Military justice looks into Jungfrau tragedy

The recruits fell 1,000 metres from this point as they climbed towards the Jungfrau summit Reuters

Switzerland's military justice has launched a criminal investigation against two mountain guides in the aftermath of the Jungfrau accident that killed six recruits.

This content was published on October 4, 2007 - 17:00

Scientific analysis has shown that the soldiers were most probably carried away by an avalanche they triggered themselves as they climbed towards the famous summit in July.

The army's investigating judge, Christoph Huber, said in Bern on Thursday that given the relatively high avalanche risk, the steep slope and the possible presence of wind slabs, the guides' decision to proceed with the climb was debatable.

According to Huber, the aim was not to reach the summit, but to start the approach and see first if the climb was feasible. He added that part of the investigation would be to determine if the guides had the necessary information to take the right decision.

There are at least three points along the chosen route where avalanches come down regularly.

Huber pointed out that while an investigation for negligent manslaughter had been opened against the guides, this did not mean that they were guilty. He said they were innocent unless proven otherwise.

"We have to see now... who is responsible for the deaths," he told swissinfo, adding that the investigation might be widened at a later date to include other people.

The judge could not say how long the criminal investigation would last, especially now that lawyers have become involved in the case.

"It's not up to me to decide," he admitted. "I would say in the next few months we have some work to do."


The accident, in which the soldiers fell 1,000 metres to their deaths, was the Swiss military's worst in 15 years. Eight people, including the two guides, were rescued unharmed.

Families of the victims have demanded to know why the group attempted to scale the 4,158-metre Jungfrau peak in the Bernese Oberland despite recent snowfall that heightened the risk of avalanches.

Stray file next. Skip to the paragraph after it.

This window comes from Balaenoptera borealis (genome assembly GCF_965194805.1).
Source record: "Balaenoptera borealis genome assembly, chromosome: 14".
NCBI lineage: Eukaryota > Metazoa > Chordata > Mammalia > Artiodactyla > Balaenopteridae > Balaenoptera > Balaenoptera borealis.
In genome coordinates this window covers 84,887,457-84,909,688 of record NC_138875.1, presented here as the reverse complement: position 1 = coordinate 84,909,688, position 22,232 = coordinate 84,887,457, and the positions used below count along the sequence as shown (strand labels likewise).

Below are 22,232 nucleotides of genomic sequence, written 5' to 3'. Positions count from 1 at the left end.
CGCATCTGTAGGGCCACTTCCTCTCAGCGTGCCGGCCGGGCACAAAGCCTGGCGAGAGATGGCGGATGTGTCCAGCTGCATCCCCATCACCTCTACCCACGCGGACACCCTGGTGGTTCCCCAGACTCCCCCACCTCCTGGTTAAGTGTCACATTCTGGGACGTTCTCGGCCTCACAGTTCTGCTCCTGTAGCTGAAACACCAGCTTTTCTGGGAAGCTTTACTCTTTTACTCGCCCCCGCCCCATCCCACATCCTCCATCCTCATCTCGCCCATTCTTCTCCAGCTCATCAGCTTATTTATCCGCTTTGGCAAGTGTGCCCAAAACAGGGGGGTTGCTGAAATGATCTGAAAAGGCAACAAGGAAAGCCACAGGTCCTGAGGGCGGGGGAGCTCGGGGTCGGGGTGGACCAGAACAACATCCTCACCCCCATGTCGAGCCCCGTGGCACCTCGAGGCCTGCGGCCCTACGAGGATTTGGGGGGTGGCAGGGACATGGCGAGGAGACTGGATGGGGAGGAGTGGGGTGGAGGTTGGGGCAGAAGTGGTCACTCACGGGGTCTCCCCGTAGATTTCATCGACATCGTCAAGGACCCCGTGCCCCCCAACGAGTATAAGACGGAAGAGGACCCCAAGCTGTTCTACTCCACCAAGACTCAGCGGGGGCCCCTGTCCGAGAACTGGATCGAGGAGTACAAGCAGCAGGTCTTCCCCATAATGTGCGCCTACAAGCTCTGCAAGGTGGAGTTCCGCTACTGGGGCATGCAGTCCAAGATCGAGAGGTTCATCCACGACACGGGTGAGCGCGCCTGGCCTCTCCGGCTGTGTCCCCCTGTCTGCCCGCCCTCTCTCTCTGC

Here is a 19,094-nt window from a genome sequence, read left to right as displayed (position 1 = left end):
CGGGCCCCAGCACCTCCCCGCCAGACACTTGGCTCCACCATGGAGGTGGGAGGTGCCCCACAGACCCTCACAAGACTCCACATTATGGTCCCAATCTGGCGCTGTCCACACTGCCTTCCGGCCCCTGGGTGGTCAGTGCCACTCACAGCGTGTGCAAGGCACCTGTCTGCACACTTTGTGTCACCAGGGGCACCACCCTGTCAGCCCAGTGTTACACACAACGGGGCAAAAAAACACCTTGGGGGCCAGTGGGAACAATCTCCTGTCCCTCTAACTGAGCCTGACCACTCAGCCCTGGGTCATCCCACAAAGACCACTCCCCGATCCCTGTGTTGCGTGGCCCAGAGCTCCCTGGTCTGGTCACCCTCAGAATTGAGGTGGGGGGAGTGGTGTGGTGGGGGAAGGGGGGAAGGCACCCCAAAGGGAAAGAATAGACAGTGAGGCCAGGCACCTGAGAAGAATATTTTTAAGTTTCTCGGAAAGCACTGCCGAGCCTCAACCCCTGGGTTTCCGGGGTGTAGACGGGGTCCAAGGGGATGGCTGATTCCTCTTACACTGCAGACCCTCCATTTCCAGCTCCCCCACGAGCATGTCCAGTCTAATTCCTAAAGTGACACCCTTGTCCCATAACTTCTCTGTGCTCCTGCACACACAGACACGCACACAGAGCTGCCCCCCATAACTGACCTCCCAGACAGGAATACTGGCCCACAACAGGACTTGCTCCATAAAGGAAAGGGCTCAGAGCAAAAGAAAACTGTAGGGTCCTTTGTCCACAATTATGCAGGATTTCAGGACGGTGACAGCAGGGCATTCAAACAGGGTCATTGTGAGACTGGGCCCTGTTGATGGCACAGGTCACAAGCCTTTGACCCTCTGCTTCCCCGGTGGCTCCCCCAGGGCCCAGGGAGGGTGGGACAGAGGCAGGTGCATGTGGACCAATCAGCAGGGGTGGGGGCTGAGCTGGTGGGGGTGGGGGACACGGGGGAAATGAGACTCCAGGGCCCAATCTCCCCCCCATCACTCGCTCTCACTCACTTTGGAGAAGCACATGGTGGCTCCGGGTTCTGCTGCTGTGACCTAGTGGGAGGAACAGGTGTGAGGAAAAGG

Experts from the Swiss Federal Institute for Snow and Avalanche Research were asked to determine the causes of the accident.

Their report says that the recruits died because of an avalanche, adding that there was no other reasonable explanation. They also believe that the soldiers set off the slide themselves.

"It is unlikely the avalanche was set off by a third party or an animal, and it was probably not spontaneous," the specialists noted. Given the low temperature at the time of the accident – 10am – softening of the snow by the sun did not play a role either.

Fresh snow

The experts say their version of what happened does not contradict the testimony of one of the surviving soldiers, who thought one of the group had fallen taking the others with him. "It is possible that those climbing at the rear of the group did not realise what started the avalanche," added Jakob Rhyner, one of the institute's experts.

The avalanche risk on the day was three on a scale of five, with around 60 centimetres of fresh snow. The accident took place on a slope the specialists consider to be "extremely" dangerous for snow slides.

According to institute statistics, 32 people have been killed by avalanches in the Swiss Alps over the past 36 years in July and August. On a number of occasions, whole groups have been carried away.

They pointed out that snowfall is not unusual at higher altitudes in summer and the avalanche risk is at its highest just afterwards.

swissinfo with agencies

Mountain specialists

The victims were all part of the Mountain Specialists Division 1 in the Swiss militia army.

To be accepted into the recruit school in Andermatt, members have to fulfil two conditions: completion of a special group leadership course in one of the two fields: ski touring or mountaineering; and obtain marks good to very good in the sport exams that are part of the 3-day conscription to the army.

The main emphasis of training is on avalanche duties, mountain rescue techniques, survival in the mountains, and carrying out redeployment moves in the mountains.

Members of the unit are also taught to act as advisers and trainers.

The unit is expected to be ready to be deployed and operational within 9 hours.

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Army reaction

The Swiss army said on Friday that it would not take any measures before the investigation was over.

The head of the land forces Luc Fellay told journalists though that more emphasis would be put on responsibility during the next recruit school for mountain specialists in Andermatt that begins in a few weeks time.

The two guides under investigation are federal employees who have the support of the army according to Fellay, and are continuing to fulfil their functions.

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